The University of Toronto provides a number of institutionally supported solutions for online meetings and collaboration that have little to no additional costs associated with them, and have been reviewed for their privacy and security in various settings (aside from clinical data). A list of these tools can be found on the Enterprise Video-conferencing & Video Meeting Resources website
Zoom is not officially supported and the tool is to be used at your own discretion.
Previously available free of charge, no time limit, basic Zoom accounts have now a 40-minutes per session time limit.
Zoom may transmit your “Customer Content” (i.e. data/files that you may show, talk about, or chat about during a meeting) through geographic regions outside Canada, as it uses a number of global data centres to provide its service. Zoom may attempt to use data centres that are geographically closer to where your participants reside, or use alternate data centres to help improve the quality of transmission if certain data centres are not performing well.
If you choose to record your sessions and store them via the cloud option then this data may be stored outside of Canada, quite possibly in the USA and therefore subject to their laws around who can access it.
If you are concerned about your customer content leaving Canada, you should not use Zoom.
Transmission of customer content is encrypted, but when it passes through the Zoom’s servers (which is how it is transmitted to meeting participants), it is technically possible for Zoom to see the customer content as it only encrypted in transmission, and not as it passes through these servers.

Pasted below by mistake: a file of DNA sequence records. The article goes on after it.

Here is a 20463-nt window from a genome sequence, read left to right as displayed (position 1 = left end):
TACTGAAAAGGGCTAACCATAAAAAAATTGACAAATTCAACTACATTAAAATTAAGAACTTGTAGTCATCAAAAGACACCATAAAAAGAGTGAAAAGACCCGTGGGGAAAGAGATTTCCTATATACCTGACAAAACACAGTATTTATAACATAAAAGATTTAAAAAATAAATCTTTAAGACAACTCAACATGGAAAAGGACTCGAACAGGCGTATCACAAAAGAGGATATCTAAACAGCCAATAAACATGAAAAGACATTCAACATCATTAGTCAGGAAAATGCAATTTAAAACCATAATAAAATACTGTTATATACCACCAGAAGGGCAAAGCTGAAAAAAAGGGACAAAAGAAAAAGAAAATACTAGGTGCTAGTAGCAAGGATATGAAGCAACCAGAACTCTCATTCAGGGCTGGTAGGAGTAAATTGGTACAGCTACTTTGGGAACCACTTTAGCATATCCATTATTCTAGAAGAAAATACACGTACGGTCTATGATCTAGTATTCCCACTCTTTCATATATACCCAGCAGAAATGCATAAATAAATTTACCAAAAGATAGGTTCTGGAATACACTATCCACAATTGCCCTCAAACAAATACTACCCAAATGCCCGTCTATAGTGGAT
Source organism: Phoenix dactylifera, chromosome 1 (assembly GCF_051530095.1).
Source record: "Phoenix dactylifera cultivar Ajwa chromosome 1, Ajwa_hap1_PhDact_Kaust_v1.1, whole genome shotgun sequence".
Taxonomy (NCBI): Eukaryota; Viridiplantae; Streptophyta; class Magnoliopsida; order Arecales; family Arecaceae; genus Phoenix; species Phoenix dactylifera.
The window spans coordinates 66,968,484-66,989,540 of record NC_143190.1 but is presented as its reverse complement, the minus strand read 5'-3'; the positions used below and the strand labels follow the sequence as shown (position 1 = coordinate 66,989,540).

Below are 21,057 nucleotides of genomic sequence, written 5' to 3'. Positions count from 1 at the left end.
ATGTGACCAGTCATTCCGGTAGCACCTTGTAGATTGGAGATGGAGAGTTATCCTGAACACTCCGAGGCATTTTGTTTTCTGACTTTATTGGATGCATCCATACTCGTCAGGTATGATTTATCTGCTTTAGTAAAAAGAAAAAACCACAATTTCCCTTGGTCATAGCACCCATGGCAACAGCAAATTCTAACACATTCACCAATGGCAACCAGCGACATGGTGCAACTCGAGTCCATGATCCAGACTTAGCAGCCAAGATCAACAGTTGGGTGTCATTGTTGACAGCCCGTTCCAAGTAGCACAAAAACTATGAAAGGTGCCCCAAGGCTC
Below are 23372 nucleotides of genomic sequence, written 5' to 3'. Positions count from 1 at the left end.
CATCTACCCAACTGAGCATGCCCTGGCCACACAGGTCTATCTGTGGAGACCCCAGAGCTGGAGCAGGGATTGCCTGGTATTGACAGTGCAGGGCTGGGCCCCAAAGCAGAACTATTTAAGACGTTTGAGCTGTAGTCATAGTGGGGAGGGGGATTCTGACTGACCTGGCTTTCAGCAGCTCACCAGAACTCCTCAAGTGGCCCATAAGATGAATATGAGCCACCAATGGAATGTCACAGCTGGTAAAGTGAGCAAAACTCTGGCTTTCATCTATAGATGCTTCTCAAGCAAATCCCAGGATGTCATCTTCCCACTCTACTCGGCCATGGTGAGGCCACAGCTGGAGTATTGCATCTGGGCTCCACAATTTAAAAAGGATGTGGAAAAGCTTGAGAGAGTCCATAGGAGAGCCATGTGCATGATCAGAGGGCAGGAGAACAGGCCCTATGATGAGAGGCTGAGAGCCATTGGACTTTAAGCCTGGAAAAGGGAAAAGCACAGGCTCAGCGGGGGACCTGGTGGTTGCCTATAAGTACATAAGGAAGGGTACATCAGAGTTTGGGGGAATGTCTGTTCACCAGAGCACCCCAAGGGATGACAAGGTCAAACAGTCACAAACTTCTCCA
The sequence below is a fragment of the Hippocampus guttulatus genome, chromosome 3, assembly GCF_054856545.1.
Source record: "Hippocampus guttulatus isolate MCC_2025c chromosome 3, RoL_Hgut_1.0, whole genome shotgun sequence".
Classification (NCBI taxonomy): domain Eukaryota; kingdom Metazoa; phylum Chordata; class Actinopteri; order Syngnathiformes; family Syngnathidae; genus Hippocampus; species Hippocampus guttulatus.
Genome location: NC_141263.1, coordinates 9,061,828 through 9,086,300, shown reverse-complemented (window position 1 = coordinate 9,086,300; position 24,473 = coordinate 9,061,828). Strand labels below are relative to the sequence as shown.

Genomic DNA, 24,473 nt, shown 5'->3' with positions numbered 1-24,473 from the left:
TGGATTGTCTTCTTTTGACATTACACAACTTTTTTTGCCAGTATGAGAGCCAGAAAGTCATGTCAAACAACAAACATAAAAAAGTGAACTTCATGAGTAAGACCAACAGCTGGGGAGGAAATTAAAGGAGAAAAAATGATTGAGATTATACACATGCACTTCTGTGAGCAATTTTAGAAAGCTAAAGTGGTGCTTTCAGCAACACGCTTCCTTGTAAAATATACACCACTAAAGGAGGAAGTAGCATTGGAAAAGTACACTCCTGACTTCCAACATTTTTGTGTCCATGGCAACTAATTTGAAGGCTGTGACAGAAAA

If you are concerned about Zoom being able see your customer content (and possibly being compelled by foreign governments to see it), then you should not use Zoom.
Zoom’s popularity has increased in large part due to its ease of use and how easy it may be to join a meeting. New types of attacks have arisen called Zoom bombings that allow unauthorized users to join meetings and show inappropriate/offensive materials. Zoom has a number of security features to prevent this, but note that this may require more actions by participants to join the meeting (e.g. entering a password).
Users hosting Zoom meetings should be familiar with the options that may affect the security of their meetings and the privacy of its participants.
Like any software application bugs and flaws may exist in the Zoom software and are periodically uncovered. Some are minor and some have the potential to be serious. It’s always a good practice to keep your Zoom client up to date to have it patched against any known bugs or security flaw.
Hosts and participants should ensure the Zoom client they are using remains up to date.
The following settings are strongly recommended to help minimize the security and privacy risks associated with using Zoom. We recognize that these settings may not work in all contexts (e.g. having the waiting room to admit 250 learners), and have attempted to select the options that work for the majority of cases.
When you share your meeting link on social media or other public forums, that makes your event extremely public. Anyone with the link can join your meeting if you don’t require a password or authentication.
Note: all of the above recommended settings are provisioned by default for Zoom accounts issued by the Faculty IT office.
Only record meetings when necessary. When recording, record locally if possible but understand this may affect your meeting experience.
Phone numbers are masked in the participants list (e.g. they will show up as 888****123)